Gleanings, 17-18.04.11

NB. Most of the postings (and the regularity of) the Gleanings comes from Fabian Pascal (oao), who blogs at The PostWest.

David Harris: Judge Goldstone Shouldn’t Be the Only One to Reconsider

Take the upheaval in the Arab world. Many so-called experts didn’t begin to see it coming, not even close. Why? For many, like Goldstone, they were looking in the wrong direction. What should have been quite obvious — namely, the societal conditions breeding growing discontent over many years — was anything but. Yet, unlike Goldstone, they haven’t even attempted an apology, at least so far. To the contrary, they continue to appear on the talk shows, at the lecterns, in the editorial and op-ed pages, and throughout the blogosphere with their “expert” views, though they were totally blindsided by the dramatic developments.

… You see, it’s not about the freedom deficit, gender deficit, or knowledge deficit, as the UN Arab Human Development Report revealed. It’s not about cronyism and corruption. It’s not about intolerance of minorities. It’s not about the absence of jobs and investments. It’s not about those who turn faith into fanaticism. No, it’s not about any of those things. There’s only one problem in the Middle East, said the Turkish official, in a view echoed by his prime minister, and that’s the “Palestinian question,” which, of course, means Israel.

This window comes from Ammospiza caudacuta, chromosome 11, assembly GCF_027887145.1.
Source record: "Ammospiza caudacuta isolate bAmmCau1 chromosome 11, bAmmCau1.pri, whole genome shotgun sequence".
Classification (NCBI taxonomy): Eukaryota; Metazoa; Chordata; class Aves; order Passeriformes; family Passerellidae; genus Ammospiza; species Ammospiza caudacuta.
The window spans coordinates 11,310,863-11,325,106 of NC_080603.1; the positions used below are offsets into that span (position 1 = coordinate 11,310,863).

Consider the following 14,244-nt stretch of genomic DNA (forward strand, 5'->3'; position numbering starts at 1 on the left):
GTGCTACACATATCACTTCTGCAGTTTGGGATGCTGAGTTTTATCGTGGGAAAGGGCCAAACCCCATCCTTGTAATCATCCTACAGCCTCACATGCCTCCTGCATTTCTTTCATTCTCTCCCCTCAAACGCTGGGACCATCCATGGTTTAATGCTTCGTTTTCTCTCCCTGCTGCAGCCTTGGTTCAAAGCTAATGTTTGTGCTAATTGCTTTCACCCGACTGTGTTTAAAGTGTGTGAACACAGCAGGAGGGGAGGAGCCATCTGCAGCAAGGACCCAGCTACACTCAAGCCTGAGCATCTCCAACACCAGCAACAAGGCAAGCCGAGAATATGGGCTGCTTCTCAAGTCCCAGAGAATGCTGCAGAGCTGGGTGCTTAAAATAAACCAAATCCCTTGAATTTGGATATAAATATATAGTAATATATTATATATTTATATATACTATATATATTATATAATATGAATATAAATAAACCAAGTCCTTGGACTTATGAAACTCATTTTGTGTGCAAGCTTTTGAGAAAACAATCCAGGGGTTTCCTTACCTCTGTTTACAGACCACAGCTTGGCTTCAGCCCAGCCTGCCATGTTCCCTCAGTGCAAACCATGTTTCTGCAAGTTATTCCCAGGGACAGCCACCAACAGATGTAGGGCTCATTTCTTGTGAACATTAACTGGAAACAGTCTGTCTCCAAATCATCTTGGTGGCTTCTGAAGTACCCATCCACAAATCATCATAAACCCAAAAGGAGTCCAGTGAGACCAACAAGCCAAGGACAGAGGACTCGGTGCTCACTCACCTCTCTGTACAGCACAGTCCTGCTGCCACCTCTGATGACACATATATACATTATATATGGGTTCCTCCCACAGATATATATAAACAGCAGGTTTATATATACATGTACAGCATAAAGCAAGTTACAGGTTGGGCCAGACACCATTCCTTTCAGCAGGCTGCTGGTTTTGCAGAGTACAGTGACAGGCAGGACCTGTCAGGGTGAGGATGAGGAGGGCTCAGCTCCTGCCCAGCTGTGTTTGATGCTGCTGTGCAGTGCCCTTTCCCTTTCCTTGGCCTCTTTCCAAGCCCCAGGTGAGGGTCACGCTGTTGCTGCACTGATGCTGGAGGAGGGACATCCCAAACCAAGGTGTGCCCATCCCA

It’s as if the Iran nuclear problem doesn’t exist, nor al-Qaeda’s ambitions, nor nuclear-armed Pakistan’s precarious future, nor the despotic dynasties in the Middle East that deny human freedom and human rights, nor the aspirations of those who wish to restore the caliphate – not to mention problems of a more global scale from poverty to disease. No, once again, it’s all back to Israel.